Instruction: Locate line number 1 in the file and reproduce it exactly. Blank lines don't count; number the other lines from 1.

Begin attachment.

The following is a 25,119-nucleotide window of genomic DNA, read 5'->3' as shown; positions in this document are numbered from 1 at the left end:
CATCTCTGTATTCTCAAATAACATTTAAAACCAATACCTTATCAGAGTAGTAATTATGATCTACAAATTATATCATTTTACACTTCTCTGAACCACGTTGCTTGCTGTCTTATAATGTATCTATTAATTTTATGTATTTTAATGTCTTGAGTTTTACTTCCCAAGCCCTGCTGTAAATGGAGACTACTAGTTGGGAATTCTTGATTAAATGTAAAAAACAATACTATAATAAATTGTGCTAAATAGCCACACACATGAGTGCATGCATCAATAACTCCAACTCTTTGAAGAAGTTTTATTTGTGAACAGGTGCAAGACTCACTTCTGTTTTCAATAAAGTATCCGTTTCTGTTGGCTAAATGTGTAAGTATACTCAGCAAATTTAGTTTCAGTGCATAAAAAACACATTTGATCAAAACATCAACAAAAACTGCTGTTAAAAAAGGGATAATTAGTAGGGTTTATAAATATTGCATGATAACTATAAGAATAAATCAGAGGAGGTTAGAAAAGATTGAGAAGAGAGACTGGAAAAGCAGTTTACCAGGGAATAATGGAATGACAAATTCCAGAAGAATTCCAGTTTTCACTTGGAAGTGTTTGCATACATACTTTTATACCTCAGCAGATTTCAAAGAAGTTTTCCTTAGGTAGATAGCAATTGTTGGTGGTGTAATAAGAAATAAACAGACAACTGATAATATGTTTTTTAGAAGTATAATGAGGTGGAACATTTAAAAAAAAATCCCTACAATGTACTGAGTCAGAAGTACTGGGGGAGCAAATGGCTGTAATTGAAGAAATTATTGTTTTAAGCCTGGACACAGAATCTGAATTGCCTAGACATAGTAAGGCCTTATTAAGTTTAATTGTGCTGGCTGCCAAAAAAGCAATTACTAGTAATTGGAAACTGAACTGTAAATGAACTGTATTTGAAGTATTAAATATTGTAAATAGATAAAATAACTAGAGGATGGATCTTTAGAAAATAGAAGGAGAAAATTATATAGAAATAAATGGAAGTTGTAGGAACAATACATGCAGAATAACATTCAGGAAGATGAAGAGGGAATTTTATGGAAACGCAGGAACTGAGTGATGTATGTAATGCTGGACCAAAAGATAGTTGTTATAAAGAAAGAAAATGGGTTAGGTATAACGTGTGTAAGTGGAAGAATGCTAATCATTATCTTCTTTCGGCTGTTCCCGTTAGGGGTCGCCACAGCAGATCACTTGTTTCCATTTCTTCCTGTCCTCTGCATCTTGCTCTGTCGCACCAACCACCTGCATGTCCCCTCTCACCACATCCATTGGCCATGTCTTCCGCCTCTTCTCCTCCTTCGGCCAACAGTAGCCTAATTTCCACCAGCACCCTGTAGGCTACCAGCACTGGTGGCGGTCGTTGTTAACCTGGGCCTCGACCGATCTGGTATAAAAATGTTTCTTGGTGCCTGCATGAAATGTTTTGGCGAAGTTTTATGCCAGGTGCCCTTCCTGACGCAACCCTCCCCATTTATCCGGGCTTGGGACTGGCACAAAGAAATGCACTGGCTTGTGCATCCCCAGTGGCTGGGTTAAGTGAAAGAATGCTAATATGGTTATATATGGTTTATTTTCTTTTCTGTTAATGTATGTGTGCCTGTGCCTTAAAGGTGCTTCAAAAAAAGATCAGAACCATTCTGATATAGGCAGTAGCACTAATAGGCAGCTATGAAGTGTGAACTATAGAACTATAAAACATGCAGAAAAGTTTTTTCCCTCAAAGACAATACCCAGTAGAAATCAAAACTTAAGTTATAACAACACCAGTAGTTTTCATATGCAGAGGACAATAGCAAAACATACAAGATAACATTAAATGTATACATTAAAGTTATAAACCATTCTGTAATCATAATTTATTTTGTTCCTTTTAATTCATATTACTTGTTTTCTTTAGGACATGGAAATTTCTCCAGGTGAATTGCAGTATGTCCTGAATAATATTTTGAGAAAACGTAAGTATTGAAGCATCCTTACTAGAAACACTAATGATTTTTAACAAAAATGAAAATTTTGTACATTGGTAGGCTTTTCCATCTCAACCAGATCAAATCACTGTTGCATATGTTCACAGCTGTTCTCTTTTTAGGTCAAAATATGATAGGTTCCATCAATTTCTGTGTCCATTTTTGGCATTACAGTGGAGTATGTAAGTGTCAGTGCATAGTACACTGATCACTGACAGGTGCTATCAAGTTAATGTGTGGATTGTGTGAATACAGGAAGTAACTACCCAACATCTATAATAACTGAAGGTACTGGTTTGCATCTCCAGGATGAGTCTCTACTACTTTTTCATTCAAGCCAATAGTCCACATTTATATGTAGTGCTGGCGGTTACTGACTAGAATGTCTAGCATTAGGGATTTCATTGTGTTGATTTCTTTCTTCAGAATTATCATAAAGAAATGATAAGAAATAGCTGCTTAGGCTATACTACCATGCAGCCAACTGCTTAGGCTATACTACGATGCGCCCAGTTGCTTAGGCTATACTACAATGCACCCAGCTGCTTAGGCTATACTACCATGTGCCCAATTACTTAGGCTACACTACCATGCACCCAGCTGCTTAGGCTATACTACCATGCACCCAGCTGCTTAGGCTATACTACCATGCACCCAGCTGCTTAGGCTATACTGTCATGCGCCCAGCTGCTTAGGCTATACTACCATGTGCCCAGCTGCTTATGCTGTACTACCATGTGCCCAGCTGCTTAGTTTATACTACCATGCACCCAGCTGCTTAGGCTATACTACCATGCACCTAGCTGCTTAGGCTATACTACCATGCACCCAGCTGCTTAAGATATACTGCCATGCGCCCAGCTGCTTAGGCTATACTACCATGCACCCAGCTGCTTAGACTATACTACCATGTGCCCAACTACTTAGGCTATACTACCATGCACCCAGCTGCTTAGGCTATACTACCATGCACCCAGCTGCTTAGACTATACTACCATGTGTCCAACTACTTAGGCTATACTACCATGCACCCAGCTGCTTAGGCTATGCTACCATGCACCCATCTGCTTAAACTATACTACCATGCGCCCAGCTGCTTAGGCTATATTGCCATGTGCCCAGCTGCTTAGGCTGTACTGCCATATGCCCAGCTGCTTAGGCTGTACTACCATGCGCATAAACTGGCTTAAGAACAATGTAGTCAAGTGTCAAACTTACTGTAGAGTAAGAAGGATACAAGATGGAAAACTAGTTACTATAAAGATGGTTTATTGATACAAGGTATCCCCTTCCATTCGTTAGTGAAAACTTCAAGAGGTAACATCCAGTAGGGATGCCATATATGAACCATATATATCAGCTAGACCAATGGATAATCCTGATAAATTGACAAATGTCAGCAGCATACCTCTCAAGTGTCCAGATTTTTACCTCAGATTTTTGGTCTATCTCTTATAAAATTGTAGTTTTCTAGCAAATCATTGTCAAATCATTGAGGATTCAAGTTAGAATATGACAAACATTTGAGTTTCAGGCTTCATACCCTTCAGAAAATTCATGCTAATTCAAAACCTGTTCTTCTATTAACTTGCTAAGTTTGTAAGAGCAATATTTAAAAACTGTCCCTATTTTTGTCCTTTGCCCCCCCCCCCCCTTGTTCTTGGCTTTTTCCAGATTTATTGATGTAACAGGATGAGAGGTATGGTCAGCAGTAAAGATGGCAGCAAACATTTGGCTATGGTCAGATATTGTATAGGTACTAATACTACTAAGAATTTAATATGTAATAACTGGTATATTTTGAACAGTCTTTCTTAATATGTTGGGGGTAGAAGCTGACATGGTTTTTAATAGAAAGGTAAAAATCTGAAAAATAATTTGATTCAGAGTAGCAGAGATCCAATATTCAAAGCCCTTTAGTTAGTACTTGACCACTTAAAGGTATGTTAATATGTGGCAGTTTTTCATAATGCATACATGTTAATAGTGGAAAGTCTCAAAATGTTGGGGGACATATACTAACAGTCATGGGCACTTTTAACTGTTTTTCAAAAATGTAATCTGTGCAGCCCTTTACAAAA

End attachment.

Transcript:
The following is a 25,119-nucleotide window of genomic DNA, read 5'->3' as shown; positions in this document are numbered from 1 at the left end: